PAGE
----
A man’s academic education, his bookshelf, and his list of subscriptions to publications, should be alike in their heterogeneousness. In the universities, every point of view should be available to the student, and its teacher and advocate honored in his activity. How can there possibly be a choice of the best otherwise? The bookshelf which is significant of intellectual activity and eagerness in the mind which furnished it should exhibit opposites, not a mere line of confirmation of one interpretation of thought or action. […] There can be no intelligent choice of opinions and action without contrast and comparison, advocacy and criticism. And the more open the controversy the better, without fear that disagreement from any source can bring any form of retribution. The mature man is the sum of the choices he has made from the vast array of subject and interpretation open to his investigation.

Farmer read her statement the same day that John Howard Lawson, a well-known screenwriter and acquaintance of Farmer’s from their radical theatre days in New York, appeared before HUAC for the second time, five years after his initial appearance — the one that landed him in jail as a member of the Hollywood Ten. The first of HUAC’s “unfriendly” witnesses, Lawson famously retorted, “I am not on trial here, Mr. Chairman. The committee is on trial here before the American people.” Lawson’s testimony, like that of the other Hollywood Ten, contributes to a body of HUAC testimonials that, together, represent some of the most fascinating rhetorical acts of resistance ever to be made public record. It makes sense, then, that the story of the Hollywood Ten — and the Hollywood blacklist more generally — continues to be re-told through books and film. But a thorough reading and watching of these narratives reveals a gap in the reported history of Hollywood’s relatively small but bulwark-like resistance to McCarthyism — namely, the participation of women.

Farmer’s testimony goes far in recovering that history, as does the testimony of Lillian Hellman, an American playwright who Maureen Corrigan of NPR called “the most famous American female playwright of the 20th century” and who Hellman’s biographer Alice Kessler-Harris called “a difficult woman.” Having come of age in the Roaring Twenties, Hellman drank, cursed, and eschewed monogamous relationships for open ones. She was also fiercely loyal to those she cared about, as evidenced in her HUAC letter: “[To] hurt innocent people whom I knew many years ago in order to save myself is, to me, inhuman and indecent and dishonorable. I cannot and will not cut my conscience to fit this year’s fashions.” Though Hellman continued to write plays, she was subsequently blacklisted.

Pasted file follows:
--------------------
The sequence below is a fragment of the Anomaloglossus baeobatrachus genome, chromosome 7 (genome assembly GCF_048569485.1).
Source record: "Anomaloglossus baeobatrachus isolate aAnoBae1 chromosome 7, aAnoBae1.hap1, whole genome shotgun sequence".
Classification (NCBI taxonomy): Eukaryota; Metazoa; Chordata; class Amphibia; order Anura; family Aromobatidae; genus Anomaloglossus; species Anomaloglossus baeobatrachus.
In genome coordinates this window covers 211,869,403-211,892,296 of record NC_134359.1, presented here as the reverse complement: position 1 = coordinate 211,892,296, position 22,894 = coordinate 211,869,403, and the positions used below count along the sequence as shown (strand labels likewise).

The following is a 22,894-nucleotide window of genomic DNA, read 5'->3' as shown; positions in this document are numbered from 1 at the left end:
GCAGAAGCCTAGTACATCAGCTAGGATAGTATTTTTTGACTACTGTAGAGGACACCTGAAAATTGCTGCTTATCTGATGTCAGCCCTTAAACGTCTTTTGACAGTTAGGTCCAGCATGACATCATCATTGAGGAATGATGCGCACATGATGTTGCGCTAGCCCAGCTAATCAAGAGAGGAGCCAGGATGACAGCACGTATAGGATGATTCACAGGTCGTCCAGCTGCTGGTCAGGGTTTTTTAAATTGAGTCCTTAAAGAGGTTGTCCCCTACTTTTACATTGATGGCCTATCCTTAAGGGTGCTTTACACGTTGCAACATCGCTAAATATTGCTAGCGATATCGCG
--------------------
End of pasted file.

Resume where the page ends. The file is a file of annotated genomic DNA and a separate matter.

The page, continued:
Her experiences in McCarthy-era Hollywood shook her deeply. When asked about that time in an interview from the seventies, Hellman lamented the lack of support among people she thought she could count on: “I wasn’t as shocked by McCarthy as by all the people who took no stand at all…I don’t remember one large figure coming to anybody’s aid. It’s funny. Bitter funny. And so often something else — in the case of Clifford Odets, for example, heart-breaking funny.”

It seems as if few people supported Farmer. Following her appearance in front of HUAC, Farmer secured two uncredited television roles and a one-episode appearance on the television show Summer Theater, starring Vincent Price. And then… nothing.

The blacklist began to dissolve in 1960, but by then Farmer would’ve been in her sixties, an “old woman” by Hollywood standards. In that 1977 interview with Lorraine Brown, she voices no regrets, however, for refusing to cooperate with HUAC. Instead she speaks proudly of her work in the theatre and on the screen, making no apologies for her political allegiances. Most of all she was proud of her work as a teacher: “During the time I was in [motion] pictures I had this studio. We taught a lot of people, and I think we influenced some.”

One student who was influenced by Farmer was Charles Elson, who said in a 1976 interview with Brown that he learned more from Farmer than any of his Ivy League professors: “Mary Virginia taught me a lot. I can’t even think that that much was drummed into me at Yale. I began to become aware of the need to have what the eye saw, express what the ear heard and to make it possible for the director to move as the director wanted the production to move without any interruptions.”

Brown asked Farmer in 1977 whether she could return to Farmer’s home to conduct a second interview, to discuss specifically her reasons for refusing to cooperate with McCarthy. The interview never happened; according to Farmer, her life’s work provided all the answers a curious historian should ever need. To say more, she said, “would just be repeating myself.”

The Sun Rises in the West flyer via the Library of Congress